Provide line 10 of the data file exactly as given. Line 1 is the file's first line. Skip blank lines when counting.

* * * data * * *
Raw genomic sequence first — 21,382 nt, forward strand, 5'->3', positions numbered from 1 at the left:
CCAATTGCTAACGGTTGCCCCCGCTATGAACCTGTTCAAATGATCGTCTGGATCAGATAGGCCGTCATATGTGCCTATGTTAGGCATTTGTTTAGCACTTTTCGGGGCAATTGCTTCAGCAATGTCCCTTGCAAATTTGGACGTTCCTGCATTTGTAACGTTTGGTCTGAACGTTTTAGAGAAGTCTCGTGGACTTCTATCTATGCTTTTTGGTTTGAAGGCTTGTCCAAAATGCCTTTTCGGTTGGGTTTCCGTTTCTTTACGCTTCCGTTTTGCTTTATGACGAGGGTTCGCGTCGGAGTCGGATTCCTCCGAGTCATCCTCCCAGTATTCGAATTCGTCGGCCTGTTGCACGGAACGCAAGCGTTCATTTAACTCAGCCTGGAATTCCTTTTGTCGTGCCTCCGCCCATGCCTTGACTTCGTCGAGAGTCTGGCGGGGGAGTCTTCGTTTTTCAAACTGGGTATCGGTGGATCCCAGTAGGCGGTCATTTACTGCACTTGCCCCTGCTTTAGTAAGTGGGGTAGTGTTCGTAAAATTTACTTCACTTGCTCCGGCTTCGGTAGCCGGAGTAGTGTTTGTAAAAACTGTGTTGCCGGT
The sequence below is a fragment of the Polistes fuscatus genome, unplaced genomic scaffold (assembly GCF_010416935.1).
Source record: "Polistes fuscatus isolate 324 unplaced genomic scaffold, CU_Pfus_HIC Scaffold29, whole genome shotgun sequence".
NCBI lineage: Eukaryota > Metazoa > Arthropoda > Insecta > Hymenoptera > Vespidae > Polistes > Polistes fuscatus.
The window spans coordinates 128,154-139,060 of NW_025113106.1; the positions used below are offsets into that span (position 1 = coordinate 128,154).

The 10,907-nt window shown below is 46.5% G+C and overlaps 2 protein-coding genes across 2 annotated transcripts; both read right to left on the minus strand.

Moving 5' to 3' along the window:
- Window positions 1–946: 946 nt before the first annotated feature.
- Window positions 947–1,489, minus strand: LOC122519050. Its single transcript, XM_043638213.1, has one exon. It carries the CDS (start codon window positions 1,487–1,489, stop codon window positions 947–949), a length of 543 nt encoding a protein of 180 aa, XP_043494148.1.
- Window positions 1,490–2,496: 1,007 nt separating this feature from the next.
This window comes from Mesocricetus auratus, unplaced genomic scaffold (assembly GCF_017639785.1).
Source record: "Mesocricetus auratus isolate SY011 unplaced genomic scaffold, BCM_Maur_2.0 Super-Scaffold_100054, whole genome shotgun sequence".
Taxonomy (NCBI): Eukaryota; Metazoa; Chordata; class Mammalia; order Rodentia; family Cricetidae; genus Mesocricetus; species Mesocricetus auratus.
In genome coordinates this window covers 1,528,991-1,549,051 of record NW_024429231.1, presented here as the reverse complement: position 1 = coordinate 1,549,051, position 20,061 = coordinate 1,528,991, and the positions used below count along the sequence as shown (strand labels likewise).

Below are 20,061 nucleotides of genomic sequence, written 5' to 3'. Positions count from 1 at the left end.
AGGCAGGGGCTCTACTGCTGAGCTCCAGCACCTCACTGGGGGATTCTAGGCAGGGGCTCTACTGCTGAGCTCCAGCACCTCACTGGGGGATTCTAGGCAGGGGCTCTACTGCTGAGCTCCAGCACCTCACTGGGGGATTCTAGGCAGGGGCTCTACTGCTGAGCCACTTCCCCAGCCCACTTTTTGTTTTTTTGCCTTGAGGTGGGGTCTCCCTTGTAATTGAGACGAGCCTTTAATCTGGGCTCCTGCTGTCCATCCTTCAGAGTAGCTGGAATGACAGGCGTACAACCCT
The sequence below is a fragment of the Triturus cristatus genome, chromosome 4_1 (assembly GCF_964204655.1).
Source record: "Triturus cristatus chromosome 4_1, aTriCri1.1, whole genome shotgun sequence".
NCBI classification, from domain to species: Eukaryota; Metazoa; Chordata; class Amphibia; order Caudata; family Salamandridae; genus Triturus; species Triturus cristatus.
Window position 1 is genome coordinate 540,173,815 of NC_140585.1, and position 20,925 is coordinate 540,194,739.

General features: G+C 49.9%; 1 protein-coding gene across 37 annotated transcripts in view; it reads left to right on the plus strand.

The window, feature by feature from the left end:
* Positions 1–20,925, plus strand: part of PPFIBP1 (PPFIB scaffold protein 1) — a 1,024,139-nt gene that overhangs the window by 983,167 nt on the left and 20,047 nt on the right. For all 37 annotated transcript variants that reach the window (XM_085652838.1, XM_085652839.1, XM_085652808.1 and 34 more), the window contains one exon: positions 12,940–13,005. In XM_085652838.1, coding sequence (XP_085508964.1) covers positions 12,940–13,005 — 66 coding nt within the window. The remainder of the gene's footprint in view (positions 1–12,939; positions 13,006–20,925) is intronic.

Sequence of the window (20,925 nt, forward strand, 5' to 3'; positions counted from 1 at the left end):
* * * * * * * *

- Window positions 947–1,489, minus strand: LOC122519050. Its single transcript, XM_043638213.1, has one exon. It carries the CDS (start codon window positions 1,487–1,489, stop codon window positions 947–949), a length of 543 nt encoding a protein of 180 aa, XP_043494148.1.